Stomach viruses are common, but the vomiting and diarrhea they cause can quickly dehydrate your child. The first order of business is to call her doctor for a conclusive diagnosis, as he needs to rule out other causes for your child's symptoms. Once you have confirmation of a stomach virus from your child's pediatrician, home remedies may be your best bet to help your child’s tummy woes.
Keep Her Hydrated
Preventing dehydration is the most important thing you can do for a child with a stomach virus, says pediatrician Dr. Ben Hoffman of Oregon Health and Science University's Doernbecher Children’s Hospital. Offer your child lots of fluid. If she's vomiting, Dr. Hoffman recommends that you give her one to two tablespoons of liquid every five to 15 minutes. Once she can keep the fluid down, slowly increase the amount you give her. For an infant, give her regular breast milk or formula. Give an older child an oral rehydration solution, which is available at grocery stores and pharmacies, or give her a caffeine-free, low-sugar beverage such as water or diluted juice.
Keep Her Comfortable
Keep your child home until her fever has come down and she is no longer vomiting, advises HealthyChildren. Stomach viruses are highly contagious and fighting one will zap her energy, so a sick child should stay home and rest until her symptoms have dissipated. You can comfort her with a warm bath or a cool compress on her forehead. Provide a toddler or older child with books or DVDs so she'll happily stay put in one spot.
Feeding a Sick Child
Don't try to feed your child snacks or meals during vomiting jags. If your baby is still breastfeeding, HealthyChildren recommends that you wait to resume normal feedings until she hasn't vomited for at least four hours. If she's formula fed, don't offer her regular bottle until she has not vomited for at least eight hours. For a child who eats solid food, wait eight hours after vomiting to offer her solid food, advises HealthyChildren. Start by giving her bland, starchy food. Offer an infant some baby cereal, but give an older child rice, toast, dry crackers or packaged cereal. She can begin eating her usual diet in 24 to 48 hours, according to HealthyChildren. Wait two to three days before reintroducing any milk products, advises KidsHealth.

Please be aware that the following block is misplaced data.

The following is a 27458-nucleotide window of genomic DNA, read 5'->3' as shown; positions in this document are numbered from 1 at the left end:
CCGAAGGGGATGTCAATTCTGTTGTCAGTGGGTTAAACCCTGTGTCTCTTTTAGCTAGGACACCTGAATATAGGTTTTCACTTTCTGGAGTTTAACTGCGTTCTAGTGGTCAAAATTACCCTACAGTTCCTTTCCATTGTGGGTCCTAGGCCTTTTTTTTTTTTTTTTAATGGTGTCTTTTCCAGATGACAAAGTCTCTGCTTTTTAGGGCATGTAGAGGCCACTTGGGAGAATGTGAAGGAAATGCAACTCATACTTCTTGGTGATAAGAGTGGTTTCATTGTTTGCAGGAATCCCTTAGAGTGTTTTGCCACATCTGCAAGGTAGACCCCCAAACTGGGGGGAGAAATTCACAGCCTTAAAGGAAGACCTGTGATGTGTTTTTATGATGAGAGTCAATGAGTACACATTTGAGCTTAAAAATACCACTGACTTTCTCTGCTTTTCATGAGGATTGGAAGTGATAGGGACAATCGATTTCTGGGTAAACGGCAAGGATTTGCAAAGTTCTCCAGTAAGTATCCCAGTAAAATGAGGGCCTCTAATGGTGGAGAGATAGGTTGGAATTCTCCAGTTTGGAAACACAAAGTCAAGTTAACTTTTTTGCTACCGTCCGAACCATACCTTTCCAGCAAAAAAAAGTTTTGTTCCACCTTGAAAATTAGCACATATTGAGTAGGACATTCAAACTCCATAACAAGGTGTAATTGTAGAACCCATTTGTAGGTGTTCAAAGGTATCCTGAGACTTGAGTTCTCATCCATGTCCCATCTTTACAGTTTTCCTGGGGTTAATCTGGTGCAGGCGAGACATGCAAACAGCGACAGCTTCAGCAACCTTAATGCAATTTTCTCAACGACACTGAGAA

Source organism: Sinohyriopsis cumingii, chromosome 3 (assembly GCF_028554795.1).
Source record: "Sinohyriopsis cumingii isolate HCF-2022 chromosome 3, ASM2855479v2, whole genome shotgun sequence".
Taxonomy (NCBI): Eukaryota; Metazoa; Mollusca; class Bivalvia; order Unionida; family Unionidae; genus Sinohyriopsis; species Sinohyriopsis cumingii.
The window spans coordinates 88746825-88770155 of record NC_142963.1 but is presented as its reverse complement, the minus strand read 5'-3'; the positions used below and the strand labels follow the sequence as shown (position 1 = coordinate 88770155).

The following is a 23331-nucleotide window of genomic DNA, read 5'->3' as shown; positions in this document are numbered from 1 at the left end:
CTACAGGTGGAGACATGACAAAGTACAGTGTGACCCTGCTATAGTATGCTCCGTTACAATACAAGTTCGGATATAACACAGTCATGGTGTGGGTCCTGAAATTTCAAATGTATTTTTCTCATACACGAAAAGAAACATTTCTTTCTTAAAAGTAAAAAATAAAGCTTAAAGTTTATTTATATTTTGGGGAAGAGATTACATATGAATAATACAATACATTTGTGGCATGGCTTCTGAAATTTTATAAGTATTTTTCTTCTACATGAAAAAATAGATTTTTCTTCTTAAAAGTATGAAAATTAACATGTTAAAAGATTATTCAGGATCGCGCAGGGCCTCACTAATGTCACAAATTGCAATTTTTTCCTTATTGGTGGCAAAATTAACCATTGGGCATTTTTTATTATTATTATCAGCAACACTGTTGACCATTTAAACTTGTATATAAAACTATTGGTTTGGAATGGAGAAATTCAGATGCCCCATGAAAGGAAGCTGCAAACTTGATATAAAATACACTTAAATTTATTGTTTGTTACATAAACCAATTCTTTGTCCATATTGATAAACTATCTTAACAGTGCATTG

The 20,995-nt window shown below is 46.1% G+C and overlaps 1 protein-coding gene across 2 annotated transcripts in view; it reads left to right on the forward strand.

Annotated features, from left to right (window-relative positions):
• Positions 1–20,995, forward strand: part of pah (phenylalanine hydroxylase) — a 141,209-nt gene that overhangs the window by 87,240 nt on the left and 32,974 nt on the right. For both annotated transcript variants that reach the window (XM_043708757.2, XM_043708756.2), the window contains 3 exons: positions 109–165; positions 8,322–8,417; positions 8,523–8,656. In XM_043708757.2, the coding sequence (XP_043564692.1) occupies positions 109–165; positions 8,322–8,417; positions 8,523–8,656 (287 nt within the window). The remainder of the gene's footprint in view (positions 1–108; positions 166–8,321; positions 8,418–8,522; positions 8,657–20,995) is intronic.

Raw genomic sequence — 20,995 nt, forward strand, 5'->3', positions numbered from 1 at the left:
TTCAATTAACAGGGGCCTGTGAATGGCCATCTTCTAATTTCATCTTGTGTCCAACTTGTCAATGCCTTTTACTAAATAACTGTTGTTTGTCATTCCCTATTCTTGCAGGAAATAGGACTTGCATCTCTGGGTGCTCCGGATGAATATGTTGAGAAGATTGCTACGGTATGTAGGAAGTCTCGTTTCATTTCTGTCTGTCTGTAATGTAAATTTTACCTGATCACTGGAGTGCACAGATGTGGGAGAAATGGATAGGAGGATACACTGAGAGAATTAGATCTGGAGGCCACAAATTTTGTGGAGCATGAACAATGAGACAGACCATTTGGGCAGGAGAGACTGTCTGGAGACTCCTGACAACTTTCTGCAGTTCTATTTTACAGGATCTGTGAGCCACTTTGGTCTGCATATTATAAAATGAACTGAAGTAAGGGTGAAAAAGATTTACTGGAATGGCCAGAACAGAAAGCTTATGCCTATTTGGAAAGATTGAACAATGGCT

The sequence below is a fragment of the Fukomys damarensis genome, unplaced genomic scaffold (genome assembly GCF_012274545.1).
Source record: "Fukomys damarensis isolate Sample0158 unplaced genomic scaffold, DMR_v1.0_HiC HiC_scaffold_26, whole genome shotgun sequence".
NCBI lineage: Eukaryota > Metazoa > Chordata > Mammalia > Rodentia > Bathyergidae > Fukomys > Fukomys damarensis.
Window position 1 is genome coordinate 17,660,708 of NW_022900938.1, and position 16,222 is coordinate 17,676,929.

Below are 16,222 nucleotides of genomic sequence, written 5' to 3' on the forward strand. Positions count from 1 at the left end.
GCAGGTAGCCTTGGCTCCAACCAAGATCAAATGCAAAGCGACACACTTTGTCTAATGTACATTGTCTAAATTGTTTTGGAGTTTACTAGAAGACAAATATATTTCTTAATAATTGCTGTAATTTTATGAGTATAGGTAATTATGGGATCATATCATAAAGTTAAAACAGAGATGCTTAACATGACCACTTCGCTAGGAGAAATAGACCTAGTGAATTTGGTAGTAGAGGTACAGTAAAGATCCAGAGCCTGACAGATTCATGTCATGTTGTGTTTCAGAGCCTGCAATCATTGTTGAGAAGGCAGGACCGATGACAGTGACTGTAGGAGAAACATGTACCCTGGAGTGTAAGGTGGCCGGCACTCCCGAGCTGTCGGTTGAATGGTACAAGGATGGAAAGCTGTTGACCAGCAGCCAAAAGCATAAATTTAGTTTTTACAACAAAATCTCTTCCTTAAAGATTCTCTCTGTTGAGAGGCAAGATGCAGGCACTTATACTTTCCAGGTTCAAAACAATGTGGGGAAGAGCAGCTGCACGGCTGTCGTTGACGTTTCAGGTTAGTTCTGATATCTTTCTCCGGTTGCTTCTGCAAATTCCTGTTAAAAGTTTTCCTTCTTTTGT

Don't give your child any medications without first speaking to her doctor. The pediatrician will likely advise you to not administer any medications, according to KidsHealth, as over-the-counter drugs used to treat nausea, vomiting and diarrhea aren't recommended for children. Call your doctor right away if your child seems to be getting sicker or shows other troubling symptoms. These symptoms include a failure to produce urine after eight hours; the presence of blood or bile in her stool or vomit; having abdominal pain that doesn't go away after vomiting; a fever of over 104 degrees Fahrenheit or a fever of 100.4 F in a baby younger than 12 weeks, according to HealthyChildren.